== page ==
It didn’t make sense to be in Dar and not to make the crossing to Zanzibar, one of my favourite places in Africa. After the intensive travelling of the last few weeks, I felt like actually going on holidays. This time round, I arrived late at the ferry and was told “no more economy tickets” ($30), only V.I.P. ($50). I said I don’t believe it (rumours have it they try to sell V.I.P. tickets to foreigners), and stubborn as I can be I kept waiting by the counter. After some 20 minutes the lady offered me business class, and I agreed to pay the slightly more expensive $35 for the crossing. Once there, I ran into a taxi driver I knew, and Idri recognized me immediately. He proved to be very helpful. I hadn’t booked anything, which can be a bit tricky in high season, but my familiar Rumaisa hotel proved to be a good choice again. I got a discount (despite high season), and even my old room. Later that night, Adam, the barkeeper of the Livingstone, would come to me immediately, saying “Welcome back”… It’s amazing, I’m travelling now as if Africa were my backyard.
Apart from the fact that I like being in Zanzibar (and who wouldn’t?), I also wanted to meet Elizabeth and her boy, Emanuel. We had met during Sauti za Busara, when she was still sporting a big belly. Since the father of the boy, a Norwegian, had fucked off, leaving her alone with the kid, she now has to manage life as a single mom. Back in February I got to know some of her friends and family, and when the baby was there she even asked me to come up with a name. I felt it was too much responsibility, but after she insisted I offered her a few, amongst them Emanuel, because that’s the name of a Rwandan friend of mine, and Elizabeth is of Rwandan origin. Now, here they are 😉
Of course I needed to go to the beach, and Idri took me there, filling me in with information on politics and daily life in Zanzibar. How I love these conversations! Since Waikiki, where I stayed the last time, was unavailable (and bloody expensive in high season), I found me a room right behind it, in Moonshine Villa. A great place to be! I met a group of three ladies from Turkey, and after I had met with Tuğçe in Jo’burg and with Erdem on the Tazara train this brought my encounter with travellers from Turkey to an absolute record. And all of them really great people!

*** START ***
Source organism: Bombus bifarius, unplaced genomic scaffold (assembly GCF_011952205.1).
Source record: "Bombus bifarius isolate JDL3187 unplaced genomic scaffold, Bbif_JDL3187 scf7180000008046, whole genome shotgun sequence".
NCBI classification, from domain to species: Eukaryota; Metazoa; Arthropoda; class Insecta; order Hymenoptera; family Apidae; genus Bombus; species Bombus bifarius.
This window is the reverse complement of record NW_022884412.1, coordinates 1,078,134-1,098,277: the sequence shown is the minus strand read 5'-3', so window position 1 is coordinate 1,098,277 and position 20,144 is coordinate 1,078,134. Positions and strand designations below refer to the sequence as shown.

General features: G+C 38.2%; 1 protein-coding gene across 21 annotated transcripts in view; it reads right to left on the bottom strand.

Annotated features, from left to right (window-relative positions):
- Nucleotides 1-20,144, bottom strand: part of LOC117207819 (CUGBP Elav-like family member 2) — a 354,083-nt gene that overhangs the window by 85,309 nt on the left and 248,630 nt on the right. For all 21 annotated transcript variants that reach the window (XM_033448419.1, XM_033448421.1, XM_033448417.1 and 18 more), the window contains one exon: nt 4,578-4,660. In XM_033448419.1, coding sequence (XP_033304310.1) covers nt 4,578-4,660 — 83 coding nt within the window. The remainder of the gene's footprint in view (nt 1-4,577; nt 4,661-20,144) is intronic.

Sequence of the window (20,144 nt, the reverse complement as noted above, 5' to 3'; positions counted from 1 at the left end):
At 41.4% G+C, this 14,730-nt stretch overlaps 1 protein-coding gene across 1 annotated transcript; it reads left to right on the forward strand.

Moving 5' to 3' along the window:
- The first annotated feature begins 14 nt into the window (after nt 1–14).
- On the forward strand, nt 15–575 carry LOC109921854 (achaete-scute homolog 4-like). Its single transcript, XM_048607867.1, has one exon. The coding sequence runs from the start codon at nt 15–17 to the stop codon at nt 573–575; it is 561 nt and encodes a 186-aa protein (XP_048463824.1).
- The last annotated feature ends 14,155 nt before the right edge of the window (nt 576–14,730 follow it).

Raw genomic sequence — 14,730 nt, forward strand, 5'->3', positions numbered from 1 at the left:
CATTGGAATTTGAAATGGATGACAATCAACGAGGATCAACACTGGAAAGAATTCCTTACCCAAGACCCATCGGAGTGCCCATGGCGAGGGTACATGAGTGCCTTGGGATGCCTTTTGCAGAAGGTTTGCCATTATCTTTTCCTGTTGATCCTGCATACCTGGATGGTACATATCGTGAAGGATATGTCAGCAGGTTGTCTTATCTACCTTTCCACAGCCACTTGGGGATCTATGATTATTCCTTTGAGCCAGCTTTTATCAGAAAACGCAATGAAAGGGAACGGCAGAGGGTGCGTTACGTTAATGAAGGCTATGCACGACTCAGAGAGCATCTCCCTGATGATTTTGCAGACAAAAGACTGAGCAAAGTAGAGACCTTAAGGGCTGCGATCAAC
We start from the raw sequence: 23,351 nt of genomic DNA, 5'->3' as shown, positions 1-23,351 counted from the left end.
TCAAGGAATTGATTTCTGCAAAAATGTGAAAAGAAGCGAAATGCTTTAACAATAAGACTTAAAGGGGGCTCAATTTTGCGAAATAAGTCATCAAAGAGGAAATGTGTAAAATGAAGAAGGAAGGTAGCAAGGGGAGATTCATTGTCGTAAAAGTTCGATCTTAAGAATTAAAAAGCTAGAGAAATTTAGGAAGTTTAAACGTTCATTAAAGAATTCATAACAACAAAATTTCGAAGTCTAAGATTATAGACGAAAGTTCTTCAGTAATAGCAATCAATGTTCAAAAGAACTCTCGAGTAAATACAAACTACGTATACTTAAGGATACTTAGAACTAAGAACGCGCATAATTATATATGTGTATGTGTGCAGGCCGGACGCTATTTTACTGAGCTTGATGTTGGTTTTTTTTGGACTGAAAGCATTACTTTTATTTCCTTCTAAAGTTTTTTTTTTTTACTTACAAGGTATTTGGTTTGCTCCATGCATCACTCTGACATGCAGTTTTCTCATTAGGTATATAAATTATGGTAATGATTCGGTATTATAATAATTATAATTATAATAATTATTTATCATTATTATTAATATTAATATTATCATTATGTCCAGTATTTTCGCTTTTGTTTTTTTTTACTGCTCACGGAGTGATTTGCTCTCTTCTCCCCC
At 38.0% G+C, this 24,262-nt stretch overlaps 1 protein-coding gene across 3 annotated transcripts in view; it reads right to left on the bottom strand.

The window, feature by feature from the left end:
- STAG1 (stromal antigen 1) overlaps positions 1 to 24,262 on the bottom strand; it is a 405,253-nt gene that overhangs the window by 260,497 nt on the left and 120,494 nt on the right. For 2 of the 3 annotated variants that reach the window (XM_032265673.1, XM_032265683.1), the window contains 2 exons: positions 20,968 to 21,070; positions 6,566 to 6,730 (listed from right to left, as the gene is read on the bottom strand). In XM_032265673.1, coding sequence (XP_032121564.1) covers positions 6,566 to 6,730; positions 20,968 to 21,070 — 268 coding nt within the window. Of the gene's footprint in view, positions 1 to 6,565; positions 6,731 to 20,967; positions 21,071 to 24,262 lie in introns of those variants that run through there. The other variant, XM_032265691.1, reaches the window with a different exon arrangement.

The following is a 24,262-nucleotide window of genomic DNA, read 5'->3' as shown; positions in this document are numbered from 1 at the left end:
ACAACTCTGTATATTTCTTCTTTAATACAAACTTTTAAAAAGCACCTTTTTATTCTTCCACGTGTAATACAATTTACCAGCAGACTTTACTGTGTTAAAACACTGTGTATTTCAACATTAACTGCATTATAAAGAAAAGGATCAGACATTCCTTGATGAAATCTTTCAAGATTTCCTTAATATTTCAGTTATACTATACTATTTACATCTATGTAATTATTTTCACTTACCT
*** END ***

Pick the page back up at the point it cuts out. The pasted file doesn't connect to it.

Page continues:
The beaches on Zanzibar are fantastic, even though for the second time out of two it was raining upon my arrival. Hakuna matata (the most overused sentence on the island ever)! I met up with some people around the Waikiki beach, and even some of tha Maasais recognized me. Eventually I managed to get some great pictures of the woen who harvest algae there. They requested money, and considering their situation there, working hard amidst the tourists walking past, I was happy to give some.
Harvesting algae for the world market is a lucrative business, and while the turnover for the local women is small, it has still strengthened their position. The red algae contain Carrageenan, the food additive E407 in EU countries, an emulsifying and gelling agent used in gummy bears and cosmetic creams. On a good day one woman can harvest 500kg of algae. When dry, the algae lose half their weight. 1kg dried algae earns a woman 160 Tanzanian shillings, i.e. at the moment EUR 0.06. As usual, Africa provides the raw material for a low price. Once refined, the cosmetics cream with red algae extract, for instance, costs about EUR 125. More information and source here.
Lucy, my old friend at Waikiki, is still there. She likes pics, and sure, why not – here with her colleague and friend.
Bloodmoon (27 July), and the longest total lunar eclipse of the century, conincided with the Friday night party at Waikiki. What annoyed me about the party is its access policy, which is largely a celebration of white privilege. Tourists and locals accompanied by tourists enter for free; unaccompanied locals have to pay a stifling 15,000 TZS ($7+). especially considering the place is owned and run by (white) Italians, this is so not okay!
On my way back to the ferry, Idri proposed a different route, and he showed me some of the local spice farms. I asked him to take me to those quarters of Stonetown where the government had built houses with the support and in the style of East Germany. What a strange familiarity! Read more here.
Daniel misses herding his cattle and his village. Specifically he finds that the tourists he interacts with have their hearts “closed”, unlike people in his village near Kilimanjaro.
I remembered this Maasai mom and her boy, Gabriel. Unfortunately I don’t remember her name. Was it Mary?